But earlier, larger, and more numerous left-wing protests in the Midwest often failed to draw extensive coverage. If every protest was seen as a potential harbinger for 2020, we would have expected the hundreds of Families Belong Together rallies (against Trump’s family separation policies), Lights for Liberty protests, and post-Parkland marches in support of gun reform to top the headlines too.
The media’s interest in the anti-lockdown protests, explained
Why might the anti-social distancing protests have become a top story?
One reason is fairly straightforward: the president of the United States has encouraged them and Fox News, the country’s most watched cable news network, has amplified them. Both have significant power to commandeer the national conversation, much greater than that of civil society actors who organized many of the other protests we mentioned. And it’s in President Donald Trump’s interest to keep the attention on such protests — such a storyline would likely be better for the president’s standing than a continued focus on the death toll or the shortage of personal protective equipment (PPE) in our hospitals.
Another possible reason for the widespread coverage is that some of the rhetoric and accoutrements — Confederate and Nazi flags, weapons, and militaristic attire — are reminiscent of the (much larger) Tea Party protests of 2009, which remade the Republican Party. Analysts may assume that since the packaging looks like the Tea Party, it will have a similar impact and therefore merits extensive coverage — even if this seems decidedly nowhere close to the scale of the Tea Party uprising.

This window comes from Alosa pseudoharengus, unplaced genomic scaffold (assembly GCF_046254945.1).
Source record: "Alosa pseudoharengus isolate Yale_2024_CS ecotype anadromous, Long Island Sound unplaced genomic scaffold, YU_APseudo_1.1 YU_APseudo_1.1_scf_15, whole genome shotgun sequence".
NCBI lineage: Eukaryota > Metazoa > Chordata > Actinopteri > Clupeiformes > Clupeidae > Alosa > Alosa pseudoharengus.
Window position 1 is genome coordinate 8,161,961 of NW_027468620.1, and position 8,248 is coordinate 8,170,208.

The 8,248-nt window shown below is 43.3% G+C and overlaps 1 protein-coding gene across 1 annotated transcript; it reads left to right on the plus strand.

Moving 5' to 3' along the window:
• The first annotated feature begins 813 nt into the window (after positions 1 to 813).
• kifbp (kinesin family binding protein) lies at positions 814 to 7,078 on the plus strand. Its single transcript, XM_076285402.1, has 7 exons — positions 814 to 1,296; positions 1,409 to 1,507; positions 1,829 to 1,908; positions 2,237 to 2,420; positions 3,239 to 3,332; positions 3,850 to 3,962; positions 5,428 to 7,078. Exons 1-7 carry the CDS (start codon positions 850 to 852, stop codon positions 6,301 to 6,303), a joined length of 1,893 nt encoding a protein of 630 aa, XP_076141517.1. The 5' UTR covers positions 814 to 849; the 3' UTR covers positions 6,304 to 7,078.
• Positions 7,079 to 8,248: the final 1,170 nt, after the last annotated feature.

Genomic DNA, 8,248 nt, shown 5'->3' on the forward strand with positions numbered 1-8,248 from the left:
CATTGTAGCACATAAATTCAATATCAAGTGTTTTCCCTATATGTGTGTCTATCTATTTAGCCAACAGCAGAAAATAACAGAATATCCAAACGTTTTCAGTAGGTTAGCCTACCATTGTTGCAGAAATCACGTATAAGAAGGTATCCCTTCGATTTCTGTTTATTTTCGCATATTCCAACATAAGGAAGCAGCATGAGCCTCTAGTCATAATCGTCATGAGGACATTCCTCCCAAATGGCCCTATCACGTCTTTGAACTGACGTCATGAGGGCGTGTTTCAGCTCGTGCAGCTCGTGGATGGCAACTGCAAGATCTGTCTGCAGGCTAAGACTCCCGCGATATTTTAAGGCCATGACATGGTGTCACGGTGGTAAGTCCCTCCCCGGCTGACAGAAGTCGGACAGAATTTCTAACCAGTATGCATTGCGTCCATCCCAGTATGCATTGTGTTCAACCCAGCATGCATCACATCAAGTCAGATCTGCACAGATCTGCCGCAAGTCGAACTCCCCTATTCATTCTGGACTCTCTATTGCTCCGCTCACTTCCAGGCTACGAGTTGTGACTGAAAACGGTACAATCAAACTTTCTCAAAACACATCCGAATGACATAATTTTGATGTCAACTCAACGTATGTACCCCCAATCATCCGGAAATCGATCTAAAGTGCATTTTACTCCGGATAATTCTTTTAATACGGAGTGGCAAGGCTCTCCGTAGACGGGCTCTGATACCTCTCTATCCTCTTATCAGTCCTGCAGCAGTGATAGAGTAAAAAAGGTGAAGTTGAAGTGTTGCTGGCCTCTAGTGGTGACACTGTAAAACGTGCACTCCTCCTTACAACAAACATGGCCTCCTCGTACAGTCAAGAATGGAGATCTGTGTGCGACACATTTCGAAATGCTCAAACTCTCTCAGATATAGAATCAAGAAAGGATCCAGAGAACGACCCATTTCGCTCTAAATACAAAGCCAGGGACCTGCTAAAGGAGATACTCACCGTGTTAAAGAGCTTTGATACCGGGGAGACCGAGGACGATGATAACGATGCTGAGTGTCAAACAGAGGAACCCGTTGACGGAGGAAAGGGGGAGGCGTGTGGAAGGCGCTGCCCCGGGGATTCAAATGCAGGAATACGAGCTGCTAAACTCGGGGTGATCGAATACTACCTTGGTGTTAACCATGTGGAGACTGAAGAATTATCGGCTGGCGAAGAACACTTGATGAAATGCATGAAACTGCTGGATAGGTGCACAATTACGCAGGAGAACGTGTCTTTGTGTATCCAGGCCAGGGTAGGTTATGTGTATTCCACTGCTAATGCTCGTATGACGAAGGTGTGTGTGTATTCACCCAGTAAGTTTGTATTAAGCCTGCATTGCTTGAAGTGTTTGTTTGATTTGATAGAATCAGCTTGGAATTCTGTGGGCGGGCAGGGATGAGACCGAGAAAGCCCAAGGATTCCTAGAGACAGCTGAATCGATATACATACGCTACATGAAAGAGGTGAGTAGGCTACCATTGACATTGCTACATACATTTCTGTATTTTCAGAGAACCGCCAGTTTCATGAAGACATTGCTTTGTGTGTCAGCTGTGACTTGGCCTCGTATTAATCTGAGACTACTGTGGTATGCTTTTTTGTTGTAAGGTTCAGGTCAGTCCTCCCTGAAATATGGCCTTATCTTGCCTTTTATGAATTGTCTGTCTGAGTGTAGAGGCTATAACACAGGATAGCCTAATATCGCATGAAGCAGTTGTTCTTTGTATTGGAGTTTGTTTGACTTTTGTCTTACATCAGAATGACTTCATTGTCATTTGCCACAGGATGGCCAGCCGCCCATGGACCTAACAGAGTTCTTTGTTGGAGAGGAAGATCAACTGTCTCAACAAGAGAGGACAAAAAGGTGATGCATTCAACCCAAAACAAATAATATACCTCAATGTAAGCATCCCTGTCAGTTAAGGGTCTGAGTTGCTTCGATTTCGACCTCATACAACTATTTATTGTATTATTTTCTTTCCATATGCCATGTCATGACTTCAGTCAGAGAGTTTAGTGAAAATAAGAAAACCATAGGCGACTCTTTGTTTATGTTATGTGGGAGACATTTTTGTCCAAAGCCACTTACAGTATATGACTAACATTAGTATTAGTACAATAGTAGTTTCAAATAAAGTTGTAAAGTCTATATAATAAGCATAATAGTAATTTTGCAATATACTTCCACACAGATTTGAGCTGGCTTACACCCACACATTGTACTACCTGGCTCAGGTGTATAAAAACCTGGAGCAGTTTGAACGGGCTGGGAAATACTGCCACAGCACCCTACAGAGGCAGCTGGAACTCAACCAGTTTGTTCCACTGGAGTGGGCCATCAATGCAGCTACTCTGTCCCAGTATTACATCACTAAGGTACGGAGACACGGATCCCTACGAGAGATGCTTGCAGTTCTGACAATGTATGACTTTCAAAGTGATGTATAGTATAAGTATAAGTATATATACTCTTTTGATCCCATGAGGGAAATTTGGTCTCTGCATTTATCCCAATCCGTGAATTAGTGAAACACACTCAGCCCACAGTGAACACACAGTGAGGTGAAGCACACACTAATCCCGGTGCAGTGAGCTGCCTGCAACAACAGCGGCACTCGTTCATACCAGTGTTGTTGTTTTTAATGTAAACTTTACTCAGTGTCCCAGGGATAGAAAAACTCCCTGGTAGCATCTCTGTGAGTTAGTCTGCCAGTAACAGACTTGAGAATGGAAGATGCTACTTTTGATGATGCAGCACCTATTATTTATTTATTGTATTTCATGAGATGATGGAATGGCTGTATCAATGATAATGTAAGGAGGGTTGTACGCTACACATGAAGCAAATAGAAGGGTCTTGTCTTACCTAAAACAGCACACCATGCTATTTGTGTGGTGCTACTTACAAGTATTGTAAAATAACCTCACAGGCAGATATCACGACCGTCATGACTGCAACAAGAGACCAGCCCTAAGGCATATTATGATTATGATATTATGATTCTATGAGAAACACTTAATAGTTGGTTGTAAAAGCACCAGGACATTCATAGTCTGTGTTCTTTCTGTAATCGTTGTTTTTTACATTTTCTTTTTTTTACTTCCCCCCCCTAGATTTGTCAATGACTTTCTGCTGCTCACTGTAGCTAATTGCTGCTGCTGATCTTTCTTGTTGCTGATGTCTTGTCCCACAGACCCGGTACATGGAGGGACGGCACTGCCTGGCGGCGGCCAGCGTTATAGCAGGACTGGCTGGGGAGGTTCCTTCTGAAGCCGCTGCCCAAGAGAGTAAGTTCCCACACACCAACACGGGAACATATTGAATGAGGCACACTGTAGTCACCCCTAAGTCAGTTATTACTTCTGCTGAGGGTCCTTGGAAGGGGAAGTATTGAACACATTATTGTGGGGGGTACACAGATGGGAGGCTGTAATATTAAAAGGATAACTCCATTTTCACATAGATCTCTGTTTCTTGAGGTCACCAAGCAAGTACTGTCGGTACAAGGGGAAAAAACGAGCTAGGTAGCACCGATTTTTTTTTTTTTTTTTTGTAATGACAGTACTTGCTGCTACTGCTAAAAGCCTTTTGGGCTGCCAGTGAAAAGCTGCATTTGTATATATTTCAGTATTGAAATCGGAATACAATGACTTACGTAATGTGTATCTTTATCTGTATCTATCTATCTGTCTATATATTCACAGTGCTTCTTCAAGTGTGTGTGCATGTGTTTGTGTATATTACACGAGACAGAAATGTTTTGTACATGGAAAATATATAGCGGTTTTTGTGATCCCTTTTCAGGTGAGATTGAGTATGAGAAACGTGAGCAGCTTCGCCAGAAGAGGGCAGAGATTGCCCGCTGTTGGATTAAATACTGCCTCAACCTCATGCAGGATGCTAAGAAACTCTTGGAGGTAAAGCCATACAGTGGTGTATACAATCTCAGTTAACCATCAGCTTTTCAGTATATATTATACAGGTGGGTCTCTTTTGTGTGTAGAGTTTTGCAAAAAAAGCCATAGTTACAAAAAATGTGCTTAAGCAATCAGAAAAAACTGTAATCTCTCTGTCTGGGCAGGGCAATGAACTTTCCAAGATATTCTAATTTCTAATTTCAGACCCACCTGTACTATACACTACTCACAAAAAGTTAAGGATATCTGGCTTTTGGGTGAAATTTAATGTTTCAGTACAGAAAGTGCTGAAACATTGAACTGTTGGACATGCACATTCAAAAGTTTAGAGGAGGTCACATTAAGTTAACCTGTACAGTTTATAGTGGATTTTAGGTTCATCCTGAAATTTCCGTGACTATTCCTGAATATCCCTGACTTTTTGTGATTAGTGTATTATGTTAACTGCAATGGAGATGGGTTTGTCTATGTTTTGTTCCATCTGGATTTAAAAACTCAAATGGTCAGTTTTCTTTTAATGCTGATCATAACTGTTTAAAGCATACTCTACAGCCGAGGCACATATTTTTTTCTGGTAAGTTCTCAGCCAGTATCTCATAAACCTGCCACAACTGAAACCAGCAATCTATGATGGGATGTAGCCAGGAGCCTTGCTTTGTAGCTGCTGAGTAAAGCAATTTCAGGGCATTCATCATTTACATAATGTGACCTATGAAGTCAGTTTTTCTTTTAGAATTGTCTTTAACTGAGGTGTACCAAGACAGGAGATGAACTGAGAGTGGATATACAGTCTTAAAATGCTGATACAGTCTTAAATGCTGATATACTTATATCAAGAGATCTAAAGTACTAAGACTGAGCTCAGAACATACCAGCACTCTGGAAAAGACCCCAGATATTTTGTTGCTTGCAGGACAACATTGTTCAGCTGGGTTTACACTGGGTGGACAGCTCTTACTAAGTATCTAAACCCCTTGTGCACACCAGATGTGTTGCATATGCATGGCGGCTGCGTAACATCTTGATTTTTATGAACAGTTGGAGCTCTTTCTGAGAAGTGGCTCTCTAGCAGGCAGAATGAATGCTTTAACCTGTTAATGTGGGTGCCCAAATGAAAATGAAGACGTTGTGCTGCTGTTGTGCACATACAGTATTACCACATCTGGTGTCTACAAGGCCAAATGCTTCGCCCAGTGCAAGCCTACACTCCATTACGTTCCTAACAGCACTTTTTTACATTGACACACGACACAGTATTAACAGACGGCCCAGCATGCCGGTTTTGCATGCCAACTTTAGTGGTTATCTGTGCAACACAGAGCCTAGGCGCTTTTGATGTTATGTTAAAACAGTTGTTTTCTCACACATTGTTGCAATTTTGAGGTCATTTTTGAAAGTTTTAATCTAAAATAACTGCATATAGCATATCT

Some protests featured these symbols so prominently that they sparked coverage that questioned whether gun rights or white supremacy might be the central drivers behind these protests. The Huffington Post drew parallels to the 2017 “Unite the Right” rally in Charlottesville, an alarming antecedent.
In addition, by mid-April, the Covid-19 story had been the top story in the US news for weeks, with overwhelming public approval of stay-at-home orders. Perhaps the media was looking for a new angle to change up the storyline. The demonstrations, with controversial symbols and, in some cases, heavily armed participants, provided the perfect imagery for a different spin.